“My mama always said you’ve got to put the past behind you before you can move on.” – Forrest Gump

Forrest takes cross-country running literally when he spends years running from coast to coast, all in an effort to put his past behind him. Once he’s able to do so, he moves on to bigger and better things without the burden of his past weighing him down. If you take a risk and get burned on the stock market, you have to get back on the horse and continue striving for your goals. Use your past as motivation to avoid repeating mistakes, but don’t let it hold you back from succeeding in the future.

“You’ll have bad times, but it’ll always wake you up to the good stuff you weren’t paying attention to.” – Good Will Hunting

Sean recalls his late wife’s idiosyncrasies and revels in them now that he can no longer be with her. Just as he didn’t notice those little personality quirks that he has come to love, most people don’t notice the good things in life until they are faced with financial hardship. The best things in life are free, but it’s usually in the bad times that people realize this.

“It’s very strange. I have been in the revenge business so long, now that it’s over, I don’t know what to do with the rest of my life.” – The Princess Bride

Don’t be like Inigo Montoya, so focused on avenging his father’s death (or whatever your chosen passion may be) that you lose sight of the bigger picture. Many retirees report feeling listless and depressed once they leave the workplace and lose the sense of purpose they once found through their careers. Building strong outside interests not only prevents retirement malaise but can also help you to build a career with more eclectic and diversified skills.

“You ought to spend a little more time trying to make something of yourself and a little less time trying to impress people.”  – The Breakfast Club

Principal Vernon implores his students to make goals and find the motivation to reach them. He sees the group of detention-bound teens as too dependent on outside approval, which clouds their judgment. While it’s clear he doesn’t truly understand the students he’s judging, his advice is sound, especially when it comes to your finances. Once again, “keeping up with the Joneses” can be detrimental to your wallet and may leave you on a hamster wheel in search of contentment.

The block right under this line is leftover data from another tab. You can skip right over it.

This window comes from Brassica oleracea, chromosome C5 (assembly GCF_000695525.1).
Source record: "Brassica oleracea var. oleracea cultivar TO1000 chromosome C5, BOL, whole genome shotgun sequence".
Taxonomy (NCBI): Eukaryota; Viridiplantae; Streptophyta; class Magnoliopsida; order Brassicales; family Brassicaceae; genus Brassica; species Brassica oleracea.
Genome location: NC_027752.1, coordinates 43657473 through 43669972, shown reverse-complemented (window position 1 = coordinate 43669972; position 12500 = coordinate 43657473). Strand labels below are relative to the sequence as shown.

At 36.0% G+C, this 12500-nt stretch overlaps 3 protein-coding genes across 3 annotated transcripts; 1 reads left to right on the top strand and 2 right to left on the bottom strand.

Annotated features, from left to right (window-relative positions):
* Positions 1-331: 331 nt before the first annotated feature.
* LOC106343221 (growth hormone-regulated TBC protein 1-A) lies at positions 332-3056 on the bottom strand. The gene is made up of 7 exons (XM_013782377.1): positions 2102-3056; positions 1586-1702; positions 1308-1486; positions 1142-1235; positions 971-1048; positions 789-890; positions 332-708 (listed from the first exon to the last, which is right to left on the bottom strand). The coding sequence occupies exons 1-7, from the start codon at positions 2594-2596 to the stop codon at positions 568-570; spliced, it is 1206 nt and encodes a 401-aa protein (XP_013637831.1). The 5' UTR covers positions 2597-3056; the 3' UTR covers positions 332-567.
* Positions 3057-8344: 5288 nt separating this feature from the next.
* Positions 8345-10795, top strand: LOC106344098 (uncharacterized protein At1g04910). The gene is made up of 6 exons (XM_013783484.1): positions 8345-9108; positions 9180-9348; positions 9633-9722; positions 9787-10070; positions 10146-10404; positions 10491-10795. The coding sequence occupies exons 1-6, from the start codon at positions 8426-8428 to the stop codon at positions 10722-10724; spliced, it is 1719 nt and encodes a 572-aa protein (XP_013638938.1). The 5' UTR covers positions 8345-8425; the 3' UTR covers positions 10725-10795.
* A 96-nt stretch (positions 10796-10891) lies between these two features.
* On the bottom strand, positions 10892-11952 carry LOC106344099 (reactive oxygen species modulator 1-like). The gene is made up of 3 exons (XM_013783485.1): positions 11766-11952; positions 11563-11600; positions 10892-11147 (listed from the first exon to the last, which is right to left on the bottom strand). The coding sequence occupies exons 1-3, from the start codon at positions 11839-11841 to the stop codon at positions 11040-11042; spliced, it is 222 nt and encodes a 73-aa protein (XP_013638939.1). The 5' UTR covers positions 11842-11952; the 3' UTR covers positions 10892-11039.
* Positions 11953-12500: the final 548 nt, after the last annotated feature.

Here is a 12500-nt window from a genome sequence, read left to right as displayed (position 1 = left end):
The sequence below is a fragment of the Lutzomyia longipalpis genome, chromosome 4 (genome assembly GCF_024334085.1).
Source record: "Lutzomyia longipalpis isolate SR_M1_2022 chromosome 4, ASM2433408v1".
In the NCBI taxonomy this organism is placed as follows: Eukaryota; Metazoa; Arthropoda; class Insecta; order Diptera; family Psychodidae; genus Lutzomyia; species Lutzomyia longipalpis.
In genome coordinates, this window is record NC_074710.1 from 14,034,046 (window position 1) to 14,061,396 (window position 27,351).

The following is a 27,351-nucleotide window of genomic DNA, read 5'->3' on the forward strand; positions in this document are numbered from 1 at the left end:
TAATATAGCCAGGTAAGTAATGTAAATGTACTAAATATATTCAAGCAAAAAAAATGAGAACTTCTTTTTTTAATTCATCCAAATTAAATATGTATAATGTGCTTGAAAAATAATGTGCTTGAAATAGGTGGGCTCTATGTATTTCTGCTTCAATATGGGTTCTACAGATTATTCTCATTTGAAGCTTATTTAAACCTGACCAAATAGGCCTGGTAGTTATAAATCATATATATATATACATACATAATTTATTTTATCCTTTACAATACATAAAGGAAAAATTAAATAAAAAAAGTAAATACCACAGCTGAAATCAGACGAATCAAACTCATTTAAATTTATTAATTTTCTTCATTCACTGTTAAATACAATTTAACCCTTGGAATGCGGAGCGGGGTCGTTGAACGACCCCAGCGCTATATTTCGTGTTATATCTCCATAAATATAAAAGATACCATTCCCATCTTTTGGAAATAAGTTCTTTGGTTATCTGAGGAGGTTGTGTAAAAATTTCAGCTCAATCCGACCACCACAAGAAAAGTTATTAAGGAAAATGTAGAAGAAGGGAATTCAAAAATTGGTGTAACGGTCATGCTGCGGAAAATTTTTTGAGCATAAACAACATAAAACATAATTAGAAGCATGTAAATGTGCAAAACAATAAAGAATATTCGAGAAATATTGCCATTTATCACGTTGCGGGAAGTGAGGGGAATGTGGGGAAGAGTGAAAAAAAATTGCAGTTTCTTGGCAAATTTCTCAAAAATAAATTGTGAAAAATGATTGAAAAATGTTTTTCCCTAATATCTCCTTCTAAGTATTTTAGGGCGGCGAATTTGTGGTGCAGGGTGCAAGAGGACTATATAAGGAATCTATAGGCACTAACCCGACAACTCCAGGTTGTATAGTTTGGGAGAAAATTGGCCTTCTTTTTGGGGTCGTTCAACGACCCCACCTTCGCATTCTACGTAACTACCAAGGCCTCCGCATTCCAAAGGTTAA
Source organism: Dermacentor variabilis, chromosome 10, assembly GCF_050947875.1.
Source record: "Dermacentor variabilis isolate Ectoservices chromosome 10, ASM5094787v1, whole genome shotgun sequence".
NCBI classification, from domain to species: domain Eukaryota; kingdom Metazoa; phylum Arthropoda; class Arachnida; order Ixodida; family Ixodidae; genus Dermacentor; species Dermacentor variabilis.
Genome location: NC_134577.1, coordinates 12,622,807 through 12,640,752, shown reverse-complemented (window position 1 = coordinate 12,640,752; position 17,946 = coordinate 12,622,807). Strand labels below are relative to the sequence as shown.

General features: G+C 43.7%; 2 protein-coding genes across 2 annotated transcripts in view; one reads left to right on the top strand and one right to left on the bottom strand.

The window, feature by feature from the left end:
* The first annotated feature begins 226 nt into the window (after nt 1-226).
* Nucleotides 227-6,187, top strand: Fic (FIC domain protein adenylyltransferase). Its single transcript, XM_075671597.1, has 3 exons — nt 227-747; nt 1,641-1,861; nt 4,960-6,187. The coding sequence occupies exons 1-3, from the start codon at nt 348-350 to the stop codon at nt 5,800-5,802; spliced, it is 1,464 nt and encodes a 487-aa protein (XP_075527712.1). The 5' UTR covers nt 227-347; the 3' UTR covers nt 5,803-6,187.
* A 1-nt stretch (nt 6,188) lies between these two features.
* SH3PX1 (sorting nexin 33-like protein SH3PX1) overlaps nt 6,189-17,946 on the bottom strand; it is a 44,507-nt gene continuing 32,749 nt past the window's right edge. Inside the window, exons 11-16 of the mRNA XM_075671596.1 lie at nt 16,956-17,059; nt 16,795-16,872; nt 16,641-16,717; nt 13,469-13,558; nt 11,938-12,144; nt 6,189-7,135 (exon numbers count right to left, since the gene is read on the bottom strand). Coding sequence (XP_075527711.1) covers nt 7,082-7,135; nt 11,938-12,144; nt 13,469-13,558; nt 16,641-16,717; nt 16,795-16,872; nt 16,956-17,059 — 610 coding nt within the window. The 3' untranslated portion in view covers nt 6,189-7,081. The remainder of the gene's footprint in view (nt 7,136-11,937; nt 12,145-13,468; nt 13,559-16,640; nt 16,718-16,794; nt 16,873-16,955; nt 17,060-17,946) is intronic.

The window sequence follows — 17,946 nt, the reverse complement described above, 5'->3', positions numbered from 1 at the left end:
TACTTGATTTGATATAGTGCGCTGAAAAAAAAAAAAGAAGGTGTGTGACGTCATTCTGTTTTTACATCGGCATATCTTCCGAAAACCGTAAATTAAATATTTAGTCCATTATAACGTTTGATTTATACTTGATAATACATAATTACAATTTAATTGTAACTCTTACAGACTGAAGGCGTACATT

“I like to live dangerously.” – Austin Powers

Austin refuses to take a hit in a blackjack game after his first card is only a five, claiming that he likes to live dangerously. The problem—and the joke—is that taking a second card would surely have been a safe move, and not taking the card was, in fact, the “dangerous” move. Living dangerously when it comes to your finances can lead to devastating results, so it’s better to stick to your risk tolerance than to try to gamble for your future, literally or figuratively. However, being too conservative can sometimes be the riskier choice. Choosing not to invest at all—keeping your savings in an account that doesn’t keep up with inflation or even hiding it under the mattress—is as “dangerous” as Austin Powers’ blackjack move.

“This business of nickels and dimes and spending all your life trying to figure out how to save three cents on a length of pipe…I’d go crazy. I want to do something big and something important.” – It’s a Wonderful Life

George Bailey wants to make something of his life, and he’s not content to sit in an office in a small town doing work that he’s not passionate about. Just as George refuses to spend his time figuring out “how to save three cents on a length of pipe,” your time and energy might be better spent pursuing a better career instead of trying frugality tips that will save you a few cents here and there. It’s more profitable in the end to focus on big wins and remember that your time is valuable, too.

Securities and investment advisory services are offered solely through registered representatives and investment advisor representatives of Ameritas Investment Corp. (AIC), a registered Broker/Dealer, Member FINRA/SIPC and a registered investment advisor. AIC is not affiliated with Summit Group of Virginia LLP. Additional products and services may be available through Summit Group of Virginia LLP that are not offered through AIC. Representatives of AIC do not provide tax or legal advice. Please consult your tax advisor or attorney regarding your situation.